Don't get me wrong. I'm not anti-party and I love looking at all the fun party themes and ideas out there. In fact, sometimes I see all those creative parties and feel guilty for not having the time and energy to tackle something like that. But then I remember that my time and energy was and is being spent on my family, which will outlast any party favor I could ever muster making. The lack of an elaborate production in no way diminishes the way we feel about our bundle of joy that arrived a year ago. We are so blessed to have Joseph in our family. His sweet spirit radiates pure joy throughout our home, and somehow he unites our family and strengthens our bonds of love for each other.

So how do you like to celebrate birthdays? Do you like to keep it simple or go all out with theme parties or do a little of both depending on the year? Any birthday traditions out there?

Tuesday, June 28, 2011

How to Host a Benefit Yard Sale

Having a benefit yard sale is hard work! We spent the last few weeks gathering donations for our yard sale to earn money for the orphans in Africa {specifically Zambia}. We made about $400 which we are donating to Mothers Without Borders!  This was such a wonderful experience, and I have been overwhelmed by the generosity of our friends, family, and many strangers. It was fun to meet new people who are actively engaged in our community, and we learned about some new programs we can participate in to help people in need locally.

One of the kind people we met told us where to find our local shelter and asked us to donate any of her clothes that didn't sell. We had soooo many clothing donations for the yard sale, we took most of hers directly to the shelter so Camille could be more involved. Here Camille is holding the smallest of the three bags we donated.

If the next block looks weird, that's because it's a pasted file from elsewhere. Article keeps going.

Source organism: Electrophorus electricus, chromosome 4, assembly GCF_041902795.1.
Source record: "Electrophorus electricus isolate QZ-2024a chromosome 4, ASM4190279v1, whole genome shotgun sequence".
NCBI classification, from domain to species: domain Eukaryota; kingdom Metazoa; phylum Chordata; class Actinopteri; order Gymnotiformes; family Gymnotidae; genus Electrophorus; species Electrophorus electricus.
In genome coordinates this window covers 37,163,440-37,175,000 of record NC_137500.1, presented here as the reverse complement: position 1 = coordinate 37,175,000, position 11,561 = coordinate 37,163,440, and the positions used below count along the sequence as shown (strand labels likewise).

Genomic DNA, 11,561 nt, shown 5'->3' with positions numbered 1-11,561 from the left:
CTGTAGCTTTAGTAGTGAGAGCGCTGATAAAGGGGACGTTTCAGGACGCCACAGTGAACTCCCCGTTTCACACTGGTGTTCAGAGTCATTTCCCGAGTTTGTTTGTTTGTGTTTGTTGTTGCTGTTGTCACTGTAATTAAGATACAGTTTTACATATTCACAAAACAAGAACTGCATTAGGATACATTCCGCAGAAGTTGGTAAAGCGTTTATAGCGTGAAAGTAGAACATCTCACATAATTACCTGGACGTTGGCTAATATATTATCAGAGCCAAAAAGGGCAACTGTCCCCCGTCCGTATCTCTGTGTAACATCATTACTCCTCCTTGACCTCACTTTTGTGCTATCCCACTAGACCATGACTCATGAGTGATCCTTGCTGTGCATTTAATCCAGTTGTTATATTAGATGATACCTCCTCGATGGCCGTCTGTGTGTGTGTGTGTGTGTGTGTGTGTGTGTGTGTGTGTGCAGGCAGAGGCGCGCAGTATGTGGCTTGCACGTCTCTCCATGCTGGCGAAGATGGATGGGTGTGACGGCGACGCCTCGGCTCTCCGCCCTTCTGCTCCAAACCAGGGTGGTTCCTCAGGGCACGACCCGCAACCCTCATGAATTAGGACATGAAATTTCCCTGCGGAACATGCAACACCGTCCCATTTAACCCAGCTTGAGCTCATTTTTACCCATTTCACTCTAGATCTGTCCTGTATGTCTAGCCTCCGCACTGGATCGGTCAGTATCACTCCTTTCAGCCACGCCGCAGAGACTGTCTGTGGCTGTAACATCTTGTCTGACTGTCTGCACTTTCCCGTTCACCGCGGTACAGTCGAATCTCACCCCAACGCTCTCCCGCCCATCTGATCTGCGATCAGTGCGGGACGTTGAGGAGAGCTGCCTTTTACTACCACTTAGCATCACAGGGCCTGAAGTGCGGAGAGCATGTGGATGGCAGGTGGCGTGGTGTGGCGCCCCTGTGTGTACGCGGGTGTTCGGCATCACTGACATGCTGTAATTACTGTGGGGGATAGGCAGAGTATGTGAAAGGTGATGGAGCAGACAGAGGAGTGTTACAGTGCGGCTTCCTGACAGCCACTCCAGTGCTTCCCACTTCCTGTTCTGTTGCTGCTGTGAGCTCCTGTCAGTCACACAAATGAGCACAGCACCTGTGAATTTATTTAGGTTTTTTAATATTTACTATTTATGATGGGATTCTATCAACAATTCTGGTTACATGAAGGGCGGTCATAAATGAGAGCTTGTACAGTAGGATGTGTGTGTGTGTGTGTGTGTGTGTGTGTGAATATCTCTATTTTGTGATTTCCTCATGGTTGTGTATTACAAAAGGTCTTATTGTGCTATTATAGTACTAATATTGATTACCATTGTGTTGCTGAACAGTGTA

I was so excited to tell Camille that her two pennies turned into more than $400 because of her desire to help other children; I only wish she could have been there to take part in the mayhem fun. We were going to hold the yard sale last weekend but I didn't prepare adequately for the rain {I momentarily forgot that we live in Washington where it can rain at any given moment. All. the. time.} So we had to push it back a week. Unfortunately she is in Idaho for a family reunion. We wanted to wait for her to return, but we had donations spilling out all over our little condo and had other donations stashed in two of our friends' garages. We just had to press forward.
Dang that rain, and dang my poor planning. Which brings me to the rest of today's post.

Prior to our yard sale I did some research and made a list of things to help prepare me for the yard sale. That was definitely helpful, but there are several things I would have done differently. My biggest suggestion is to recruit, recruit, recruit! Have fun and get all your friends to help out!

Storing & Collecting Donations
Storage. One thing I didn't consider was that my place would fill up so fast with donations! People were very generous for which we were so grateful. If you don't have a garage, I would recommend recruiting a friend {or two or three} with a garage to help store things, especially furniture donations.

Donation Drop Offs. Next time I would ask people to bring donations to me instead of trying to go around picking them all up. I wanted to make it easier on the people so generously donating items so I went around collecting. In the future I would only do this for elderly people who couldn't bring it to me.